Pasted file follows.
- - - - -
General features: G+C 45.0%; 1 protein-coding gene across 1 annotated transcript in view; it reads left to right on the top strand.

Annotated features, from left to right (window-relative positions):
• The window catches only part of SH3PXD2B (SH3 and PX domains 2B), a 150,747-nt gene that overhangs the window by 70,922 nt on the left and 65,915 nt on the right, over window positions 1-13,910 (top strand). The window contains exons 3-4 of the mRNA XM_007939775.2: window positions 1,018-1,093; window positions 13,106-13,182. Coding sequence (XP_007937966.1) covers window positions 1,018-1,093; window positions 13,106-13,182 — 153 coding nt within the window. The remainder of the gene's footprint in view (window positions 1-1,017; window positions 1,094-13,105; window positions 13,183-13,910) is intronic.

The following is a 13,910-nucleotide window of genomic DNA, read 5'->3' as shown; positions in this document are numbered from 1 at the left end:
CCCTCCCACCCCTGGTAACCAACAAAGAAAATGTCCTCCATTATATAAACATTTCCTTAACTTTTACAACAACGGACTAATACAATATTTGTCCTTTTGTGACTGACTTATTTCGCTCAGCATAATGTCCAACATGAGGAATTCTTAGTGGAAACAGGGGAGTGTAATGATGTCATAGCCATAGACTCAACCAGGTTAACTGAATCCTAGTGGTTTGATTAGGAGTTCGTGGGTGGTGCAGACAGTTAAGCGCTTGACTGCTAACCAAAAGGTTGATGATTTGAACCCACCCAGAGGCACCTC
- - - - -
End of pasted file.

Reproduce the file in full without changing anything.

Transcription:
General features: G+C 45.0%; 1 protein-coding gene across 1 annotated transcript in view; it reads left to right on the top strand.

Annotated features, from left to right (window-relative positions):
• The window catches only part of SH3PXD2B (SH3 and PX domains 2B), a 150,747-nt gene that overhangs the window by 70,922 nt on the left and 65,915 nt on the right, over window positions 1-13,910 (top strand). The window contains exons 3-4 of the mRNA XM_007939775.2: window positions 1,018-1,093; window positions 13,106-13,182. Coding sequence (XP_007937966.1) covers window positions 1,018-1,093; window positions 13,106-13,182 — 153 coding nt within the window. The remainder of the gene's footprint in view (window positions 1-1,017; window positions 1,094-13,105; window positions 13,183-13,910) is intronic.

The following is a 13,910-nucleotide window of genomic DNA, read 5'->3' as shown; positions in this document are numbered from 1 at the left end:
CCCTCCCACCCCTGGTAACCAACAAAGAAAATGTCCTCCATTATATAAACATTTCCTTAACTTTTACAACAACGGACTAATACAATATTTGTCCTTTTGTGACTGACTTATTTCGCTCAGCATAATGTCCAACATGAGGAATTCTTAGTGGAAACAGGGGAGTGTAATGATGTCATAGCCATAGACTCAACCAGGTTAACTGAATCCTAGTGGTTTGATTAGGAGTTCGTGGGTGGTGCAGACAGTTAAGCGCTTGACTGCTAACCAAAAGGTTGATGATTTGAACCCACCCAGAGGCACCTC